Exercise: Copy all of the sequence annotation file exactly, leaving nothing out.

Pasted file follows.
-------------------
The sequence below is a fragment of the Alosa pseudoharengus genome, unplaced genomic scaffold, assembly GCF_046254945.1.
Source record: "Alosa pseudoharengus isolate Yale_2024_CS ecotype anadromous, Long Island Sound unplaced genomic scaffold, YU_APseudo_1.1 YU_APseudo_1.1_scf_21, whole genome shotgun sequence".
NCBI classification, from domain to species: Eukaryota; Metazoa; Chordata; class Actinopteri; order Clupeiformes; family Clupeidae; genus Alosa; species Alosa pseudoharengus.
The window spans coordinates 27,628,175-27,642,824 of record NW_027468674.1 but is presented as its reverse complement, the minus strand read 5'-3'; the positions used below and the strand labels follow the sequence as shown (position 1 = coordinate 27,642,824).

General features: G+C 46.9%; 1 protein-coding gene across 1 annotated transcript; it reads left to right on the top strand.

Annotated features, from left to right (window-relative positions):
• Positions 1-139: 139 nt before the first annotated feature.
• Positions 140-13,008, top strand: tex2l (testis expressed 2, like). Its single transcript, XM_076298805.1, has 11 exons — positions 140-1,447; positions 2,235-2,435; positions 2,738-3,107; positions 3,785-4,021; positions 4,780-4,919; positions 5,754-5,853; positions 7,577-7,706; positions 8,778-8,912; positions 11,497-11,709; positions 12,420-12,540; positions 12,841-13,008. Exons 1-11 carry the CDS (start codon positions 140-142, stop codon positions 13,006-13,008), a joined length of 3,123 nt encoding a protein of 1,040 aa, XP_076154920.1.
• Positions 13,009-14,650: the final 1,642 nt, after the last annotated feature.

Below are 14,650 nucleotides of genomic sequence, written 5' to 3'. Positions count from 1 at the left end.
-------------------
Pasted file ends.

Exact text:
The sequence below is a fragment of the Alosa pseudoharengus genome, unplaced genomic scaffold, assembly GCF_046254945.1.
Source record: "Alosa pseudoharengus isolate Yale_2024_CS ecotype anadromous, Long Island Sound unplaced genomic scaffold, YU_APseudo_1.1 YU_APseudo_1.1_scf_21, whole genome shotgun sequence".
NCBI classification, from domain to species: Eukaryota; Metazoa; Chordata; class Actinopteri; order Clupeiformes; family Clupeidae; genus Alosa; species Alosa pseudoharengus.
The window spans coordinates 27,628,175-27,642,824 of record NW_027468674.1 but is presented as its reverse complement, the minus strand read 5'-3'; the positions used below and the strand labels follow the sequence as shown (position 1 = coordinate 27,642,824).

General features: G+C 46.9%; 1 protein-coding gene across 1 annotated transcript; it reads left to right on the top strand.

Annotated features, from left to right (window-relative positions):
• Positions 1-139: 139 nt before the first annotated feature.
• Positions 140-13,008, top strand: tex2l (testis expressed 2, like). Its single transcript, XM_076298805.1, has 11 exons — positions 140-1,447; positions 2,235-2,435; positions 2,738-3,107; positions 3,785-4,021; positions 4,780-4,919; positions 5,754-5,853; positions 7,577-7,706; positions 8,778-8,912; positions 11,497-11,709; positions 12,420-12,540; positions 12,841-13,008. Exons 1-11 carry the CDS (start codon positions 140-142, stop codon positions 13,006-13,008), a joined length of 3,123 nt encoding a protein of 1,040 aa, XP_076154920.1.
• Positions 13,009-14,650: the final 1,642 nt, after the last annotated feature.

Below are 14,650 nucleotides of genomic sequence, written 5' to 3'. Positions count from 1 at the left end.